Historically the sauna has been considered a sacred place, where our ancestors were born and died. The biggest decisions between families and the greatest disputes between villages was settled in the sauna. Even today every holiday and special day starts with sauna with family and friends: Christmas sauna, New Year’s sauna, Easter sauna, wedding sauna, birthday sauna… well you get the point.
Did you know:
-There are over 3 million saunas in Finland, which means over one per every two Finns.
-The first Finnish saunas can be tracked back to the beginning of the bronze age 1500 B.C.
-Sauna is an ancient Finnish word, which meant a sweat-hole in the ground.
SAUNA IS A PLACE OF EQUALITY
Sauna is a place of true equality, where the president can sit next to you start chatting about how the stove is built. We leave everything outside the sauna: our occupation, our status, our past, our position in the society and of course our clothes.
HOW TO BATHE IN A SAUNA THE PROPER FINNISH WAY?
The short answer is: Come as you are.
The longer version: You heat the room up to 70–120 degrees Celsius, depending on your heat resistance. You take your clothes off and sit down on wooden benches with friends and strangers on your naked behind. For the timider of you, it’s ok to come wrapped up in a towel. In most public saunas, however swimming suits are not allowed (In our One Day in Helsinki cottage and sauna experience, this is totally up to you…).
In public saunas, the most experienced sauna-masters typically sit in the highest benches and take the place next to the water bucket near the stove, thus silently declaring him/herself as the official water-thrower. If you are a first-timer, don’t be too eager to throw the water onto the stove or you might hear some angry grunts of disapproval from the sauna-veterans in the upper seats. If you are unsure, ask for permission before throwing the water.
After an enjoyable time of heat and sweat, you go outside and chill. There are many ways to get chilled: jumping into the lake, into the sea, into the frozen lake, into the frozen sea, into the ice hole, rolling in the snow or just hanging out on the terrace.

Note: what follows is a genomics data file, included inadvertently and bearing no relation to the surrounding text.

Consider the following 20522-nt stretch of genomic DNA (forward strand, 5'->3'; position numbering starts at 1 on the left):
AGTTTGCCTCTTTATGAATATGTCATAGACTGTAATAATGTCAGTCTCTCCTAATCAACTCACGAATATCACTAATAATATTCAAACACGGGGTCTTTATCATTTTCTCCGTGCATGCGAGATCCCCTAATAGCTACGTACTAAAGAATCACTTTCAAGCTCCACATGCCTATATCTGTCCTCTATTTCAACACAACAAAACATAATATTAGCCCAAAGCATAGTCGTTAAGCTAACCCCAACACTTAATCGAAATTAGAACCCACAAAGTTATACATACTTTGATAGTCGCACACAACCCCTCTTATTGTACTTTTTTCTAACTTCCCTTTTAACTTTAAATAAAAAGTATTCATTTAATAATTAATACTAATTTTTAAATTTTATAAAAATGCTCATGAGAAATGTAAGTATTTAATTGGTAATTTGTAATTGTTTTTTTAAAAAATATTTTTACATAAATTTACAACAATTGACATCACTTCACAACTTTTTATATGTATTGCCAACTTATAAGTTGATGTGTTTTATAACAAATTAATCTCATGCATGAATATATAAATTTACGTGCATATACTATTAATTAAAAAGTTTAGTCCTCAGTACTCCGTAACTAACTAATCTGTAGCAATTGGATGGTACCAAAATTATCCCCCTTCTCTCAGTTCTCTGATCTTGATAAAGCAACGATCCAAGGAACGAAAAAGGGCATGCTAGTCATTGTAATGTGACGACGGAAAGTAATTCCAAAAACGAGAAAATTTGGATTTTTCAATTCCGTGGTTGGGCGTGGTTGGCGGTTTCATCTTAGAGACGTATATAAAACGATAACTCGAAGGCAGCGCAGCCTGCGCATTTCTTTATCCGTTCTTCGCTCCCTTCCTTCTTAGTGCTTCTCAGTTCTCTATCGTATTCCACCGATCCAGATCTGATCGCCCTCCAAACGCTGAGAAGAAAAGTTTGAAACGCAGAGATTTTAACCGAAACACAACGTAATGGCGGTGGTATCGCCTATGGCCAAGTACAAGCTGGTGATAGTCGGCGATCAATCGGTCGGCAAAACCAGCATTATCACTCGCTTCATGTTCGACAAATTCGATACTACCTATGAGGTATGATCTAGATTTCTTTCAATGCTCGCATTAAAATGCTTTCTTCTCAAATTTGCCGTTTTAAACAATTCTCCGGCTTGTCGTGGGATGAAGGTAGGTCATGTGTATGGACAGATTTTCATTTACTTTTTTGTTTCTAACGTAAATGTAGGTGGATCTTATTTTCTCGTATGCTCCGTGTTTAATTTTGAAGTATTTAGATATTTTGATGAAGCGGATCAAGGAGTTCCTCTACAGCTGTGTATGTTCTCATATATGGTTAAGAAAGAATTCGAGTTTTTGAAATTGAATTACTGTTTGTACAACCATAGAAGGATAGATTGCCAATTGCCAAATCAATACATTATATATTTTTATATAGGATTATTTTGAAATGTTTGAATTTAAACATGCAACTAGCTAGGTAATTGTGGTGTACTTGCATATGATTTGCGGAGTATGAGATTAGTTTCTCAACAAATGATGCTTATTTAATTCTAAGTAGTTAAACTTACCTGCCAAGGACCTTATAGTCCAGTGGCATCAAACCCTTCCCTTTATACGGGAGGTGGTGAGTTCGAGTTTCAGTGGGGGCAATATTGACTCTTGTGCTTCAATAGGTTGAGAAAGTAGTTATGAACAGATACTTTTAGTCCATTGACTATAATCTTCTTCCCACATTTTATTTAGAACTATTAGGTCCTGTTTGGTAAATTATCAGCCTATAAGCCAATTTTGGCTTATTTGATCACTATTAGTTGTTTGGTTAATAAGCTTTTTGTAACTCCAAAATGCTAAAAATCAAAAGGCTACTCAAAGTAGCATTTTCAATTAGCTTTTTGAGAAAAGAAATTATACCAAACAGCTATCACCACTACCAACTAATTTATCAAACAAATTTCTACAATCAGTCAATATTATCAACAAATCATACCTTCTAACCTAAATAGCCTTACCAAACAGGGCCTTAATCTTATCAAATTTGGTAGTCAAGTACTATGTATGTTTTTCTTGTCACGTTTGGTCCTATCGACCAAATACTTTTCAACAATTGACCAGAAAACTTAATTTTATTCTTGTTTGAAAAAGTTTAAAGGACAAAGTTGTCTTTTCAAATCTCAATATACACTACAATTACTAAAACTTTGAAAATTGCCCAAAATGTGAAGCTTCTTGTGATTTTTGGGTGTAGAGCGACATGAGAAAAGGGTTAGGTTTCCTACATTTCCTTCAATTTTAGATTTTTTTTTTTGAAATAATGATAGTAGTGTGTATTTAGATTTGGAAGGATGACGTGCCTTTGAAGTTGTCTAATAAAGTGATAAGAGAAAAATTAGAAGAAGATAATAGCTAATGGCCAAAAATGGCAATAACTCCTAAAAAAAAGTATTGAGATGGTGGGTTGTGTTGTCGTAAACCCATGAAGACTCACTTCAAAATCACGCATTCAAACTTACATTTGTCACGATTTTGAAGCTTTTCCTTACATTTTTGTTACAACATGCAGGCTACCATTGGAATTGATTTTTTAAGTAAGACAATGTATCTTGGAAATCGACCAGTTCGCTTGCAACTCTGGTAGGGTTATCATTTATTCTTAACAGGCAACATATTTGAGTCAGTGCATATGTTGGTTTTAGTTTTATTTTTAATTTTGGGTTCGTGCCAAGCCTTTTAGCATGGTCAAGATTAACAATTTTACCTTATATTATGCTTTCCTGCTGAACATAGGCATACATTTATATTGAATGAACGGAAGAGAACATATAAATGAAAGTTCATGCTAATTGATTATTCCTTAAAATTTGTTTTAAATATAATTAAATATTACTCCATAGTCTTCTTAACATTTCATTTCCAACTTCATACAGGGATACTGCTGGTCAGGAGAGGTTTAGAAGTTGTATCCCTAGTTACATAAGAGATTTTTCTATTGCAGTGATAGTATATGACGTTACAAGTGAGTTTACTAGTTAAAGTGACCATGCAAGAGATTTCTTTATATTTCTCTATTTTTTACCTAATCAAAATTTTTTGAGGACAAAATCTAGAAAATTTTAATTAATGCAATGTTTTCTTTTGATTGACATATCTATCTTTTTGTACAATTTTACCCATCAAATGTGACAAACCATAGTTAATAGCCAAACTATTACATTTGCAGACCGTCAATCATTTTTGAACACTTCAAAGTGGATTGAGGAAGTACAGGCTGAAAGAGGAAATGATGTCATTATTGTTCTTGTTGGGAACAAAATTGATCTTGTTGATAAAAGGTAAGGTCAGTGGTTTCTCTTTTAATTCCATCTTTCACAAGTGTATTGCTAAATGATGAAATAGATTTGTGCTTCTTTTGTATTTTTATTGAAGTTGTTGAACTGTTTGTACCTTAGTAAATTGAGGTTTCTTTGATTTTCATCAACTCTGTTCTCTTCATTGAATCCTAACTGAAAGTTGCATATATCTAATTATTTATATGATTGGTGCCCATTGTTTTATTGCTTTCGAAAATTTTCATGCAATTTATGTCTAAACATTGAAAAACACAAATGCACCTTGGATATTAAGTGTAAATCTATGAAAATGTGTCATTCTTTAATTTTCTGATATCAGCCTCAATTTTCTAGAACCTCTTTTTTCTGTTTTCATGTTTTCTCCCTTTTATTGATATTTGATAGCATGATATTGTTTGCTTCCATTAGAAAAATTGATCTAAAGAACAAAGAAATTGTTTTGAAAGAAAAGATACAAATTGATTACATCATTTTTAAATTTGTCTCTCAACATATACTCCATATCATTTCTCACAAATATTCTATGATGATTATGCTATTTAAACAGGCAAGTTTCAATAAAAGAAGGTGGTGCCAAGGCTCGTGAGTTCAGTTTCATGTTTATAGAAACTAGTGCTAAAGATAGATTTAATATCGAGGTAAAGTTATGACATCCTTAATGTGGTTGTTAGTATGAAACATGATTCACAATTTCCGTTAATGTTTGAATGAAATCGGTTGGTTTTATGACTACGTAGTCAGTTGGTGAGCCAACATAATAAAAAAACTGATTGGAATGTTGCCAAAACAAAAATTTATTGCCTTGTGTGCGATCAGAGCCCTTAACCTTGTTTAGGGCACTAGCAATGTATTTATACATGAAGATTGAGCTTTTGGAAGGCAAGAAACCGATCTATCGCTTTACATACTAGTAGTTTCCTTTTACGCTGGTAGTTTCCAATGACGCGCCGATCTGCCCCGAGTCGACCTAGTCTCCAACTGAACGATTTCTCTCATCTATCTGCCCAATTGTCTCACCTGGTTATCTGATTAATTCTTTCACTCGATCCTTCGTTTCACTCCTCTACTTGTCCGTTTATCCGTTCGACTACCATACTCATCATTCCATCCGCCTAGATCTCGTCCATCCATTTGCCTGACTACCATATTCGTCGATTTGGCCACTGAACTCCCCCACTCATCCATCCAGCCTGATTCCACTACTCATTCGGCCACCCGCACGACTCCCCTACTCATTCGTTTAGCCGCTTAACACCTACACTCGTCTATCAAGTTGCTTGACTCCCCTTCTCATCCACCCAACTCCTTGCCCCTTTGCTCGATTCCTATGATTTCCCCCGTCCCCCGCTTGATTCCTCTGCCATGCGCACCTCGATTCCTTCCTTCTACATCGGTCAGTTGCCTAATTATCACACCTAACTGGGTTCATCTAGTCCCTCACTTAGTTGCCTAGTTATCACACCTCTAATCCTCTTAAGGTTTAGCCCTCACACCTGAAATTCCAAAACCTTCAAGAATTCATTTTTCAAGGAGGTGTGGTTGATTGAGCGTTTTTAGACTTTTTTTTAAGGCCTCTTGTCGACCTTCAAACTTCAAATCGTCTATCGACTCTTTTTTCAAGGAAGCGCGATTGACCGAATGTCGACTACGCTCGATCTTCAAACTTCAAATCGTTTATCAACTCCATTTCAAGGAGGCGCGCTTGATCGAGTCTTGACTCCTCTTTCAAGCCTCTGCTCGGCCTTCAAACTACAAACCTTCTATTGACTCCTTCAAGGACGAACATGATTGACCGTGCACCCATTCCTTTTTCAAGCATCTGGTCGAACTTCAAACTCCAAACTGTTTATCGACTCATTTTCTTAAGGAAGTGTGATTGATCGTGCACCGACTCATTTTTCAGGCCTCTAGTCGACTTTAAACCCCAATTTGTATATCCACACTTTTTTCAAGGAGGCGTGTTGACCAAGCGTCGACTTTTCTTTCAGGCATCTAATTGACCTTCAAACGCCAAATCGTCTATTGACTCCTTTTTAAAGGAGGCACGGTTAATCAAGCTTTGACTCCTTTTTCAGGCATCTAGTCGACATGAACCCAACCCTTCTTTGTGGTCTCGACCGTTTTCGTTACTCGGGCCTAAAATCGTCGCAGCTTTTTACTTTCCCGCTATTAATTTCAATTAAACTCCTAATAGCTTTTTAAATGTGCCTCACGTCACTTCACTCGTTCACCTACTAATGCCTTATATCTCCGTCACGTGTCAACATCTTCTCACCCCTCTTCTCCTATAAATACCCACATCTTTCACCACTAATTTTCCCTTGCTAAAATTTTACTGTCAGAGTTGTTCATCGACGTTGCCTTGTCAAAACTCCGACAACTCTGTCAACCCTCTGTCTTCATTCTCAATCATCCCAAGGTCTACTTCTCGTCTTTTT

When we feel pleasantly chilled, we often grab a “sauna-beer” on the terrace. It’s custom to sit outside, take a long sip of beer and produce a long sigh, coming from deep inside, and say: Ei se tästä parane (It doesn’t get any better than this).
Then we go back in. Essentially, we just repeat this sauna-chilling-beer-sighing routine until we have forgotten every worry and everything that is unimportant in our life. At best you can expect to reach a trans-like relaxed state of mind and the sighs start coming out of you naturally.
If booze, tar and sauna won’t cure, then it’s the grave for you.
(Jos ei viina, terva ja sauna auta, niin odottaa hauta.)
– Old Finnish saying
When we go to a sauna near the woods, we like to collect a bunch of birch branches and tie them together to make a “vihta” (or “vasta”… there is a never-ending debate as to which word is the right one; our advice to visitors is never to get in the middle of that argument). We use the bundle of branches to hit ourselves and each other with (it sounds strange, but it feels great).
You start by hitting your back, then you work your way around to your ribs and belly, then the legs and arms. You continue until there are no leaves left on the branches, or until you’ve had enough. We often ask a fellow sauna-bather to do the whipping for us, so we can just enjoy the relaxing effect.
It’s not uncommon to spend several hours doing these various sauna activities. Finally, we decide to take a last shower or swim with soap and finish the ritual with a last beer. Believe it or not, but at this point you will feel like a champion. And you’re ready to take on the world.
There is only one ground rule: Respect the sauna, respect the fellow bathers.
”The one who produces the heat, shall endure the heat.”
(In Finnish: “Se joka löylyn heittää, se löylyn kestäköön.”)
This means, if you throw water on the stove, you must sit on the upper bench until the heat wears out.
Some like to put beer on the stove (the proper way is to add a little beer in the scoop with water) to fill the sauna with great malty aroma. But this is not okay with everybody and some public saunas forbid this. So, if you want to do it, you must ask your fellow bathers for permission.
Löyly is the heat from when you throw water on the hot stones and it evaporates to hot steam.
Kiuas is the stove with the stones, which are heated with electricity or fire.
Kiulu is the vessel containing the water thrown on the stones.
Löylykauha is the scoop which is used to throw water on the stove.
Löylynheittäjä is the person who throws the water and produces the heat.
Lauteet are the wooden benches we sit on.
Vilvoitella is a verb, which means chilling outside after the heat.
Saunakalja is the beer that you have during or/and after bathing.
Vihtominen is to whip yourself (or getting whipped) with a bunch of birch branches.
Vihta/vasta is the the bunch of birch branches.
Written by One Day in Helsinki & Co.